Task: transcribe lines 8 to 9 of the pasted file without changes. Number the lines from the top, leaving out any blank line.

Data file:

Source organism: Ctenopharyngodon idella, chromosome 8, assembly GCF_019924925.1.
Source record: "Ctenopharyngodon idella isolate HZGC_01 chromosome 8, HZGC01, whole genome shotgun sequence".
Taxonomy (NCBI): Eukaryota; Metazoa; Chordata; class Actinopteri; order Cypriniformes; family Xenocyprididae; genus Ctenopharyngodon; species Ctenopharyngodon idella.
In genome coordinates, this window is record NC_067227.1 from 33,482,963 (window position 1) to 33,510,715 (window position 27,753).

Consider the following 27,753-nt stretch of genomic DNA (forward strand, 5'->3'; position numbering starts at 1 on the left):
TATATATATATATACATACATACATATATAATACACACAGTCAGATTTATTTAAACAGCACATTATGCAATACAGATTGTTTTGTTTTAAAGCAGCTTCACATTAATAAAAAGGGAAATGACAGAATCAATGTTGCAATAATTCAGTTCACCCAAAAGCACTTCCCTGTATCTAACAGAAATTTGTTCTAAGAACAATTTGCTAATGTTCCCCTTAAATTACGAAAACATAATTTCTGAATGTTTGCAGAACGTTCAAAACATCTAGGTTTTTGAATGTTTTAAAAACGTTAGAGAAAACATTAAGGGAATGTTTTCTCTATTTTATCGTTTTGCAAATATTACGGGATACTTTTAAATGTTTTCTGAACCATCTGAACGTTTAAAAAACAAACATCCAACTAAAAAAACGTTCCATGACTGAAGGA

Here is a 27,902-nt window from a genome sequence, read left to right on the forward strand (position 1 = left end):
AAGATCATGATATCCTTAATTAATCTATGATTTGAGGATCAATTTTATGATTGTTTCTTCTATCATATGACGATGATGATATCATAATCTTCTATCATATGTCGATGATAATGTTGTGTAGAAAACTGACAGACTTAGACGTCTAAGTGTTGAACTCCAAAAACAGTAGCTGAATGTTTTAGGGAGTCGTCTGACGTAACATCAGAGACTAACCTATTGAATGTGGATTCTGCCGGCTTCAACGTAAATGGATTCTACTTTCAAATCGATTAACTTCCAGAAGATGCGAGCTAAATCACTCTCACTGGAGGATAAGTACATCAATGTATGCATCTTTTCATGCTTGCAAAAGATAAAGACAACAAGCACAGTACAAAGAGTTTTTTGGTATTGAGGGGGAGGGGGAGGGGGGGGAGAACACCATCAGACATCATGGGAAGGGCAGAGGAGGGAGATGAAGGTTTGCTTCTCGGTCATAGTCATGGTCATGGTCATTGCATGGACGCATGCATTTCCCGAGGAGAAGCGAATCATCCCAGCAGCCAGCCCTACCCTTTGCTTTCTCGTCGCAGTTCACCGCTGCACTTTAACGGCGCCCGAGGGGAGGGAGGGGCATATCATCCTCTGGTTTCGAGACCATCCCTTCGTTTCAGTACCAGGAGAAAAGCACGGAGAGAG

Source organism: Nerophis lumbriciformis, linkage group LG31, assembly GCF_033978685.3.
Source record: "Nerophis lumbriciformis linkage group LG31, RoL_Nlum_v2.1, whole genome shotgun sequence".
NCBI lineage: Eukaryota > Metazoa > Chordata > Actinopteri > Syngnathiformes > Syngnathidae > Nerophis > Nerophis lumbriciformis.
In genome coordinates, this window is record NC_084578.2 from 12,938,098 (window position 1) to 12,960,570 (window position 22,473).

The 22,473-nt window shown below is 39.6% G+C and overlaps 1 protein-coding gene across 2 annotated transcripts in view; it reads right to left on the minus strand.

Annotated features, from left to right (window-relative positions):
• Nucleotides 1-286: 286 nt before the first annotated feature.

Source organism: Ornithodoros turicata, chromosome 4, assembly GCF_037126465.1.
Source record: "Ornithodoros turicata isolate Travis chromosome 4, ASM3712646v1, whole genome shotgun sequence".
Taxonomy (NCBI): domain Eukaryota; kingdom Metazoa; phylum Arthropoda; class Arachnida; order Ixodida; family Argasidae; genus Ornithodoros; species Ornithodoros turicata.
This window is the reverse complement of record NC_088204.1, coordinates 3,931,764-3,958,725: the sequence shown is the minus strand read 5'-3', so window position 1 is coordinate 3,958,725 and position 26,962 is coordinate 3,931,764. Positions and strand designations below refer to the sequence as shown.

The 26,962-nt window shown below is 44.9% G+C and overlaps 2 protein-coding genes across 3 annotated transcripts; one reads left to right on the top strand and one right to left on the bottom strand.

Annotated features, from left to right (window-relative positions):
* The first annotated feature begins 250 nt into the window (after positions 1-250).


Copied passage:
AAGATCATGATATCCTTAATTAATCTATGATTTGAGGATCAATTTTATGATTGTTTCTTCTATCATATGACGATGATGATATCATAATCTTCTATCATATGTCGATGATAATGTTGTGTAGAAAACTGACAGACTTAGACGTCTAAGTGTTGAACTCCAAAAACAGTAGCTGAATGTTTTAGGGAGTCGTCTGACGTAACATCAGAGACTAACCTATTGAATGTGGATTCTGCCGGCTTCAACGTAAATGGATTCTACTTTCAAATCGATTAACTTCCAGAAGATGCGAGCTAAATCACTCTCACTGGAGGATAAGTACATCAATGTATGCATCTTTTCATGCTTGCAAAAGATAAAGACAACAAGCACAGTACAAAGAGTTTTTTGGTATTGAGGGGGAGGGGGAGGGGGGGGAGAACACCATCAGACATCATGGGAAGGGCAGAGGAGGGAGATGAAGGTTTGCTTCTCGGTCATAGTCATGGTCATGGTCATTGCATGGACGCATGCATTTCCCGAGGAGAAGCGAATCATCCCAGCAGCCAGCCCTACCCTTTGCTTTCTCGTCGCAGTTCACCGCTGCACTTTAACGGCGCCCGAGGGGAGGGAGGGGCATATCATCCTCTGGTTTCGAGACCATCCCTTCGTTTCAGTACCAGGAGAAAAGCACGGAGAGAG

Source organism: Nerophis lumbriciformis, linkage group LG31, assembly GCF_033978685.3.